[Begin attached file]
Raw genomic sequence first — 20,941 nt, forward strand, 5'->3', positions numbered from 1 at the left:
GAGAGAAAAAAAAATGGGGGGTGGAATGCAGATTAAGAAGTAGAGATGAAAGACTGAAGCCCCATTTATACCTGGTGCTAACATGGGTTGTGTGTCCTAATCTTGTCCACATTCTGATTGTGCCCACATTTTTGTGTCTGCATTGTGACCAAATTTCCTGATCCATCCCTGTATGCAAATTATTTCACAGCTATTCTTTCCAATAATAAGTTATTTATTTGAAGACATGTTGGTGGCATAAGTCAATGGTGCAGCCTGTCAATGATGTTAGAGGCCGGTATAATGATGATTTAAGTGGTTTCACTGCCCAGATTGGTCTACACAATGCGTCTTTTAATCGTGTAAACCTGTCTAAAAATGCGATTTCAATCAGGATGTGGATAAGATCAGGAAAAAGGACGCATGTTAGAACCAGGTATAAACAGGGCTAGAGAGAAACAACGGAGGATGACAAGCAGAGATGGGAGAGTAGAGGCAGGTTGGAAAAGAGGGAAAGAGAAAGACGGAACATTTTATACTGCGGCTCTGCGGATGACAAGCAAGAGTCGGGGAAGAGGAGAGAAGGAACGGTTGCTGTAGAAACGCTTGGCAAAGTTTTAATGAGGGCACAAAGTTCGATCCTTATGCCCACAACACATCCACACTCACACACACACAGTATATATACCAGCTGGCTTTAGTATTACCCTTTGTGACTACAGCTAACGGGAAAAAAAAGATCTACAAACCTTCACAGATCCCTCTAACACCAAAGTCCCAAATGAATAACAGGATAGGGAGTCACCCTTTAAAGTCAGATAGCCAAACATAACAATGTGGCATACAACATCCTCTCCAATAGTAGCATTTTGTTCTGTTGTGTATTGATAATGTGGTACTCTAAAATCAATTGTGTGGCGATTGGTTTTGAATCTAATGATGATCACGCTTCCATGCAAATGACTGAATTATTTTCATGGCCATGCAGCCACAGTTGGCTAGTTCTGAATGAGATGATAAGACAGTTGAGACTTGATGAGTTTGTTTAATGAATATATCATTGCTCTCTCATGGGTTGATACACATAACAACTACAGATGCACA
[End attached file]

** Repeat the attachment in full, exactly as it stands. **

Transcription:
Raw genomic sequence first — 20,941 nt, forward strand, 5'->3', positions numbered from 1 at the left:
GAGAGAAAAAAAAATGGGGGGTGGAATGCAGATTAAGAAGTAGAGATGAAAGACTGAAGCCCCATTTATACCTGGTGCTAACATGGGTTGTGTGTCCTAATCTTGTCCACATTCTGATTGTGCCCACATTTTTGTGTCTGCATTGTGACCAAATTTCCTGATCCATCCCTGTATGCAAATTATTTCACAGCTATTCTTTCCAATAATAAGTTATTTATTTGAAGACATGTTGGTGGCATAAGTCAATGGTGCAGCCTGTCAATGATGTTAGAGGCCGGTATAATGATGATTTAAGTGGTTTCACTGCCCAGATTGGTCTACACAATGCGTCTTTTAATCGTGTAAACCTGTCTAAAAATGCGATTTCAATCAGGATGTGGATAAGATCAGGAAAAAGGACGCATGTTAGAACCAGGTATAAACAGGGCTAGAGAGAAACAACGGAGGATGACAAGCAGAGATGGGAGAGTAGAGGCAGGTTGGAAAAGAGGGAAAGAGAAAGACGGAACATTTTATACTGCGGCTCTGCGGATGACAAGCAAGAGTCGGGGAAGAGGAGAGAAGGAACGGTTGCTGTAGAAACGCTTGGCAAAGTTTTAATGAGGGCACAAAGTTCGATCCTTATGCCCACAACACATCCACACTCACACACACACAGTATATATACCAGCTGGCTTTAGTATTACCCTTTGTGACTACAGCTAACGGGAAAAAAAAGATCTACAAACCTTCACAGATCCCTCTAACACCAAAGTCCCAAATGAATAACAGGATAGGGAGTCACCCTTTAAAGTCAGATAGCCAAACATAACAATGTGGCATACAACATCCTCTCCAATAGTAGCATTTTGTTCTGTTGTGTATTGATAATGTGGTACTCTAAAATCAATTGTGTGGCGATTGGTTTTGAATCTAATGATGATCACGCTTCCATGCAAATGACTGAATTATTTTCATGGCCATGCAGCCACAGTTGGCTAGTTCTGAATGAGATGATAAGACAGTTGAGACTTGATGAGTTTGTTTAATGAATATATCATTGCTCTCTCATGGGTTGATACACATAACAACTACAGATGCACA